I know lots people who work at the U of M, not just the ones who work with my husband. Tuesday morning, one of them sends me an e-mail saying, “Wow, did you hear about the fire in WBOB?” This is the West Bank Office Building, the building in which my husband works. Everyone knows my husband works there, since his location next to the bridge means we give details to people who want a better picture of how the rebuilding is going.
I haven’t heard any such thing, and I immediately hit the local news sites. Nothing. Front page at the U. Nothing. Google’s local feed. Nothing. I shoot an email back asking for details. I haven’t heard from anyone who works in the building, which is a good sign, right? Nobody expects me to have heard anything they need to reassure me about. Or so I’m hoping. Either way, if they have work to do, I don’t want to interrupt.
I try to do a little work myself, but between sending and checking email and the news, not much is getting accomplished. Apparently the person who sent me the original email has abandoned their computer–or they want me to suffer, but I’m trying to be generous, knowing I’m a wee bit overwrought. Everyone else has evaporated. Still nothing.
Finally, I give in and call my husband. “So, what’s this about a fire at WBOB?”
It turns out fireball is more accurate. A transformer outside the building took itself out most spectacularly. Everybody is fine, and he’s working from a remote location to keep the most essential systems up. He’s busy. Has to go.
Okay. That’s not too bad. They have contingency plans for just this sort of thing. I go back to work. Then, finally, people start forwarding me the information I’d been asking for–emails sent to U students and staff.
From 11:30 a.m.: “At approximately 11:00 a.m. today (July 1), a power line was accidentally cut in the construction zone outside the West Bank Office Building (WBOB), causing a fire. By noon today, the Office of Information Technology will be shutting down the servers in the WBOB location to prevent damage…Access to e-mail is not affected.”
From 12:30 p.m. “Due to a power outage at the West Bank Office Building several services have been shut down by OIT. Our connections to the internet, e-mail and calendar systems remains functional.”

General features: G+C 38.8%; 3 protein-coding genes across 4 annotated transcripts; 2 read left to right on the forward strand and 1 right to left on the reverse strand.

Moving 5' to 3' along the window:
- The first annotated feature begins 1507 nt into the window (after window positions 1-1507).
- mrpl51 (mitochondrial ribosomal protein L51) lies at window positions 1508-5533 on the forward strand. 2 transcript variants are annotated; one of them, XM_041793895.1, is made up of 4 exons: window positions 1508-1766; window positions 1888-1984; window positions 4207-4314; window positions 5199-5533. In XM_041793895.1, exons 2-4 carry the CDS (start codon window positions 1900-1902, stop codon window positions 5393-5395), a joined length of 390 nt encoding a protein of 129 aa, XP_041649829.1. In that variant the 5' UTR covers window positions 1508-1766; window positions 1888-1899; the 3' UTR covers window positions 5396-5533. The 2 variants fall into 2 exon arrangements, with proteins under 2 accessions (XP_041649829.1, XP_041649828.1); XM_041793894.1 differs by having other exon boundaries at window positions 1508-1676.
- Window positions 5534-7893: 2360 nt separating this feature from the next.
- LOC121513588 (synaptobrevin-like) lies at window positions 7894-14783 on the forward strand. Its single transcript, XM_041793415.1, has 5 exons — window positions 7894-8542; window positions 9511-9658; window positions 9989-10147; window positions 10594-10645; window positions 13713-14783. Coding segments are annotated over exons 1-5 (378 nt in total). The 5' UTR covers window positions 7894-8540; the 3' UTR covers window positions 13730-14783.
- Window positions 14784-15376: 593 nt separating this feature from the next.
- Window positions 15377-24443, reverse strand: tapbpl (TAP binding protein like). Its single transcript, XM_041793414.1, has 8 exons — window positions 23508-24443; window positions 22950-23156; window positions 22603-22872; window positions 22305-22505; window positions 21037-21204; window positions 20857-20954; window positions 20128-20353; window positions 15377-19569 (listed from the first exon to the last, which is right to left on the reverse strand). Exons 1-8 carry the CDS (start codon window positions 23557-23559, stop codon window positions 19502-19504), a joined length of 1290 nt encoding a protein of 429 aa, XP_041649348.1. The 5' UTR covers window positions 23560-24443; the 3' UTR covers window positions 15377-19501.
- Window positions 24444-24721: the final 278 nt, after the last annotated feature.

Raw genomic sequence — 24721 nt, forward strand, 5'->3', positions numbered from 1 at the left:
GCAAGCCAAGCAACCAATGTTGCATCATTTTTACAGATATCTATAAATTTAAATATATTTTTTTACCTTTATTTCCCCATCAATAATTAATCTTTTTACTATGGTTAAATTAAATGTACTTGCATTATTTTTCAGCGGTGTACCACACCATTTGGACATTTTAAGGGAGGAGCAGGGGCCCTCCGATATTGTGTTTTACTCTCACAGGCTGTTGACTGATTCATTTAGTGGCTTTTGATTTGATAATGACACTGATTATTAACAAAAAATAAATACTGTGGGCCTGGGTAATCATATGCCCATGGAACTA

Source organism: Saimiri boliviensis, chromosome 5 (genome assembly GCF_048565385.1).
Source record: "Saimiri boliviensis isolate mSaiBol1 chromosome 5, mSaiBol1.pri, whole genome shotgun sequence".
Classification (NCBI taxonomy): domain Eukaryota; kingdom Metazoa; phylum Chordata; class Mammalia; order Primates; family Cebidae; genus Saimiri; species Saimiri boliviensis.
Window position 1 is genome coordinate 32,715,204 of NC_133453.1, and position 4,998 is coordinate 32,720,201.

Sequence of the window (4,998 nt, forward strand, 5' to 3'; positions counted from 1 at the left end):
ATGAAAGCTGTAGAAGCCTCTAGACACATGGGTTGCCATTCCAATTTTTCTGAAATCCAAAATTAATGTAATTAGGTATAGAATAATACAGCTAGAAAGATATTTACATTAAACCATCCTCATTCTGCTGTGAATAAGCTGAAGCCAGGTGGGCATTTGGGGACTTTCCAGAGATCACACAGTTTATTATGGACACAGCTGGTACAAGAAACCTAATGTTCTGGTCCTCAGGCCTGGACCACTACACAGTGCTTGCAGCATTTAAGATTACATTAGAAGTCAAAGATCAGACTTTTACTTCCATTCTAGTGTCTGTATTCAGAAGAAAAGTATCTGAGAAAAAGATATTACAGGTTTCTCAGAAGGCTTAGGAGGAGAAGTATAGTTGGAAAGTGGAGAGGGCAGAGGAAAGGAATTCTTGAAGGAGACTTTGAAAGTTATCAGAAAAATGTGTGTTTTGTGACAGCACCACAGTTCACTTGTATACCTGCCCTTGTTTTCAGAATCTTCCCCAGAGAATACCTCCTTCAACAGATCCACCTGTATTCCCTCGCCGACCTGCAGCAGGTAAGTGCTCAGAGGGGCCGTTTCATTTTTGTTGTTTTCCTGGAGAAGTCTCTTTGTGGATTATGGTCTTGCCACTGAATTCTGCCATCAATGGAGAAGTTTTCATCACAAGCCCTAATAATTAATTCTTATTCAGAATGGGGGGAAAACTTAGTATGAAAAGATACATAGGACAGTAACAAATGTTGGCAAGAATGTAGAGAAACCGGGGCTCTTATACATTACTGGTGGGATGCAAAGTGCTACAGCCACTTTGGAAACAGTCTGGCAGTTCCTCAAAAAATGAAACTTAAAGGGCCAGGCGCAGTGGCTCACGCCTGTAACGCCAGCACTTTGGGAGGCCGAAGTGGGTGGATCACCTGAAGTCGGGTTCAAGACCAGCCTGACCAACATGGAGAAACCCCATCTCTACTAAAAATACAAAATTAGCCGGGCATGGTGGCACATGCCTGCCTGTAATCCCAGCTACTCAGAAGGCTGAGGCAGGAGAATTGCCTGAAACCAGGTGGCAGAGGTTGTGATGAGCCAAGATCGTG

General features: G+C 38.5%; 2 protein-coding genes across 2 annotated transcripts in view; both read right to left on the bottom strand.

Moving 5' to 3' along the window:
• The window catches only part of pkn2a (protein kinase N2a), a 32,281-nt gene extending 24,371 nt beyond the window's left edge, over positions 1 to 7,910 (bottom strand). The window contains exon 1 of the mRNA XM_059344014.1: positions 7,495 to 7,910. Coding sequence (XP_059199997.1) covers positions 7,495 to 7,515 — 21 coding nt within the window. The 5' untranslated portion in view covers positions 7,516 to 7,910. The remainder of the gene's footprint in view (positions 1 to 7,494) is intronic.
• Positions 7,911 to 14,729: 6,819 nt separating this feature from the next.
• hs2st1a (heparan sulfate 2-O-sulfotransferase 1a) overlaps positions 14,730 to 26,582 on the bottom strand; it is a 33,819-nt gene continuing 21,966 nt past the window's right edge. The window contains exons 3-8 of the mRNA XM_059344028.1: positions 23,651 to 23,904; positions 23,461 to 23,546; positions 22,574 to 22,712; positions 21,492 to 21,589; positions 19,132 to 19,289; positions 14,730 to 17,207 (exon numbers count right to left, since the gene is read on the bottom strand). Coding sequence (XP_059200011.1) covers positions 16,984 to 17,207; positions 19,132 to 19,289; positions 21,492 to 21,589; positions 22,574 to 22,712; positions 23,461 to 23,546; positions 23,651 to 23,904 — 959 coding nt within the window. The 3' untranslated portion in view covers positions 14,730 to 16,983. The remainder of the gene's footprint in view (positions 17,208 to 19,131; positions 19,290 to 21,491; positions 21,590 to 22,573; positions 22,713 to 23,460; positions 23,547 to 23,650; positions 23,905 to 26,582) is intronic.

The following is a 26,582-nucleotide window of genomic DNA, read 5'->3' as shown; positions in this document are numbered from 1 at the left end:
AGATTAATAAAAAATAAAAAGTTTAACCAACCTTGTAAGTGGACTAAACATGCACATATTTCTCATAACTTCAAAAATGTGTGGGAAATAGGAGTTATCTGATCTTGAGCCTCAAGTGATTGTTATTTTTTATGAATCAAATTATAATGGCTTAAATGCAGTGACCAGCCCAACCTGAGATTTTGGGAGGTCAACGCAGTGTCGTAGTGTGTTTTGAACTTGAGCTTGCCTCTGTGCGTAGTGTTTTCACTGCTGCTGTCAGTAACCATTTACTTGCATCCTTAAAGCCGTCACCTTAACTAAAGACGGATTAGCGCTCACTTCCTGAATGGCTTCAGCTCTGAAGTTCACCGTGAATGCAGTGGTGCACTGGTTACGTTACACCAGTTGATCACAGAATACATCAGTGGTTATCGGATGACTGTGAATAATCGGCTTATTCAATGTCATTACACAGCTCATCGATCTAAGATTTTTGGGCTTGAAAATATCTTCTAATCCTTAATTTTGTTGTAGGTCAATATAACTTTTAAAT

By 2:30 p.m. we find out that “Some E-Mail users” are affected. I’m guessing the users already knew that and that the message wasn’t going to do them much good. The best part of this message, though, is “The new Enterprise Financial System was not affected by the power
outage and was not the cause.”
Uh, duh. EFS is a PeopleSoft app. That may make it evil (just sayin’, PeopleSoft), but it’s not going to give it the power to take out a transformer. Hmm. Sounds like there’s some pretty heavy pressure from above to make sure absolutely nothing goes the littlest bit wrong with the EFS implementation, doesn’t it?
But I’m all set now, I can kick back and relax and wait for details from my husband. Who doesn’t call. Poor thing, I think, I hope he doesn’t have to work so late he can’t make it to class. Of course, what I don’t know is that he got off work early and fell asleep under a tree on campus while listening to his Science Friday podcast. I love him dearly, but….
I found all that out the next morning, when I finally saw him, along with a bunch of details that don’t belong in a public blog post. I promise: it’s boring technical stuff about how the U’s systems work together. I can’t share, but unless you’re a complete geek, you’re not missing much. Instead, I’ll leave you a bit from another email I got later on Wednesday, this time from someone who does work in WBOB.
“See that thing in the photo? That’s the transformer outside my building. It fucking exploded yesterday, caught fire. This was some truly biblical shit – in my office, the ground done _quaketh_. “
“The fire looks small, doesn’t it? That’s because the top piece of the transformer got bent upwards by about 45 degrees in the explosion, sort of hiding some of the flames. When I made it down to ground level, and walked by the transformer, the flames were about 12 to 18 inches high. The transformer is oil-cooled, so it had some fuel to burn.”
It does look tiny, doesn’t it? Awfully small for such a big boom.